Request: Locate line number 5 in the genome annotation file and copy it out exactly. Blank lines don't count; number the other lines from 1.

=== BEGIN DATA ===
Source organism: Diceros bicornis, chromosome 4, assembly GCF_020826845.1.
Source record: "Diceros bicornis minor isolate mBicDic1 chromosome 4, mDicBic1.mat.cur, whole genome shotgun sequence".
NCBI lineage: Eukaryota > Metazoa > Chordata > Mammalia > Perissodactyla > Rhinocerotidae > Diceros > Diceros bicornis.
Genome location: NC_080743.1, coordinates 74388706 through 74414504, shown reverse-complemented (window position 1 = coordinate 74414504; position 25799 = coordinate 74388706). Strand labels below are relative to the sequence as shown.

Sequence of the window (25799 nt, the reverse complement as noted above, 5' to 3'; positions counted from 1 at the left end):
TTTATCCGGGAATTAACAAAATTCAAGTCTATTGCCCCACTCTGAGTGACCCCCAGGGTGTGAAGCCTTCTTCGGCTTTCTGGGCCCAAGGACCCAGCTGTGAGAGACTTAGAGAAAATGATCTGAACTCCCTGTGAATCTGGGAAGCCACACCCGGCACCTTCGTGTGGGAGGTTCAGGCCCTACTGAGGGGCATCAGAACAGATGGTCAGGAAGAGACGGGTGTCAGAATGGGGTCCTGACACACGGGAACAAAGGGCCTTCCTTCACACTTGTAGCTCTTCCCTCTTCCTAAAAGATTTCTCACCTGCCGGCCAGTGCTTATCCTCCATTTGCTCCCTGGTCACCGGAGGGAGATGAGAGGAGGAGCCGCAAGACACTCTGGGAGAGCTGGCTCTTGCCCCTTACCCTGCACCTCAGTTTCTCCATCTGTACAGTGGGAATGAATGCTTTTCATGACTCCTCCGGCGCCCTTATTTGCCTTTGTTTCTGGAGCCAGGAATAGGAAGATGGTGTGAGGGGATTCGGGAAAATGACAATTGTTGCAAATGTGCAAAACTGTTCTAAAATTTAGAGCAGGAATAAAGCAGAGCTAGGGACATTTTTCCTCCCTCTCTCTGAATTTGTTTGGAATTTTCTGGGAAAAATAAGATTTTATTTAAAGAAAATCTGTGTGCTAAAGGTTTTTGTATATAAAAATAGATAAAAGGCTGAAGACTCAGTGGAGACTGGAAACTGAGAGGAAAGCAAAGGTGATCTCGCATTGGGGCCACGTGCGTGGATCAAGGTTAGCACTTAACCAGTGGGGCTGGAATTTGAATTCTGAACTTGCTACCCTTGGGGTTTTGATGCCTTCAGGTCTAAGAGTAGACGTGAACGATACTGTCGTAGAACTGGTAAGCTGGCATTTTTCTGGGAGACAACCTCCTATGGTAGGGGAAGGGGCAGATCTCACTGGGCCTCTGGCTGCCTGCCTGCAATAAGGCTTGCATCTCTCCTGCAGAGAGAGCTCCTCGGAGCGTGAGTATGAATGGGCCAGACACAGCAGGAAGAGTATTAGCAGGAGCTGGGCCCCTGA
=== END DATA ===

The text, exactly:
Sequence of the window (25799 nt, the reverse complement as noted above, 5' to 3'; positions counted from 1 at the left end):